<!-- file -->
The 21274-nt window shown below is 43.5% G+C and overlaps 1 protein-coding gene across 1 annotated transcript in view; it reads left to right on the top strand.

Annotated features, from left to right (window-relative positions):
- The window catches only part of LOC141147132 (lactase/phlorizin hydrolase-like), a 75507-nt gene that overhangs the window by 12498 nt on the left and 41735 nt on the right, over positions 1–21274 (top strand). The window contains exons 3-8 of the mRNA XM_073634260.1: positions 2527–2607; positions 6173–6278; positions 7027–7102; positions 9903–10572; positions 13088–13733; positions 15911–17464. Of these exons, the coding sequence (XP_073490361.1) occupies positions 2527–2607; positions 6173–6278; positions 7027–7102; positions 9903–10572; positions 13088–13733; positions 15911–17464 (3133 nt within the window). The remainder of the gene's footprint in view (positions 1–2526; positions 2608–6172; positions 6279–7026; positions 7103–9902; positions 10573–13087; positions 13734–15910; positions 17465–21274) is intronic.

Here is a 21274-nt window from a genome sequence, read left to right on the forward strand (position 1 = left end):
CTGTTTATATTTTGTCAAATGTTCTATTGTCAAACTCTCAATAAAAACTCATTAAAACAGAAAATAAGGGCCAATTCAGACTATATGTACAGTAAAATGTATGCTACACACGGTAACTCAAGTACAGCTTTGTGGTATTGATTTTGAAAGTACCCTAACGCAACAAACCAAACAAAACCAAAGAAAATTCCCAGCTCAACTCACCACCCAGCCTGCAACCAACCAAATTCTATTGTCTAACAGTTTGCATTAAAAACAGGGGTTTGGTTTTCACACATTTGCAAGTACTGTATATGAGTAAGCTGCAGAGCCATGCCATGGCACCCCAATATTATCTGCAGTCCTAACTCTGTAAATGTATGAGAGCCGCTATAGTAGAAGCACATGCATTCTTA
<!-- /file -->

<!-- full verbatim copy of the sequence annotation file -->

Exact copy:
The 21274-nt window shown below is 43.5% G+C and overlaps 1 protein-coding gene across 1 annotated transcript in view; it reads left to right on the top strand.

Annotated features, from left to right (window-relative positions):
- The window catches only part of LOC141147132 (lactase/phlorizin hydrolase-like), a 75507-nt gene that overhangs the window by 12498 nt on the left and 41735 nt on the right, over positions 1–21274 (top strand). The window contains exons 3-8 of the mRNA XM_073634260.1: positions 2527–2607; positions 6173–6278; positions 7027–7102; positions 9903–10572; positions 13088–13733; positions 15911–17464. Of these exons, the coding sequence (XP_073490361.1) occupies positions 2527–2607; positions 6173–6278; positions 7027–7102; positions 9903–10572; positions 13088–13733; positions 15911–17464 (3133 nt within the window). The remainder of the gene's footprint in view (positions 1–2526; positions 2608–6172; positions 6279–7026; positions 7103–9902; positions 10573–13087; positions 13734–15910; positions 17465–21274) is intronic.

Here is a 21274-nt window from a genome sequence, read left to right on the forward strand (position 1 = left end):
CTGTTTATATTTTGTCAAATGTTCTATTGTCAAACTCTCAATAAAAACTCATTAAAACAGAAAATAAGGGCCAATTCAGACTATATGTACAGTAAAATGTATGCTACACACGGTAACTCAAGTACAGCTTTGTGGTATTGATTTTGAAAGTACCCTAACGCAACAAACCAAACAAAACCAAAGAAAATTCCCAGCTCAACTCACCACCCAGCCTGCAACCAACCAAATTCTATTGTCTAACAGTTTGCATTAAAAACAGGGGTTTGGTTTTCACACATTTGCAAGTACTGTATATGAGTAAGCTGCAGAGCCATGCCATGGCACCCCAATATTATCTGCAGTCCTAACTCTGTAAATGTATGAGAGCCGCTATAGTAGAAGCACATGCATTCTTA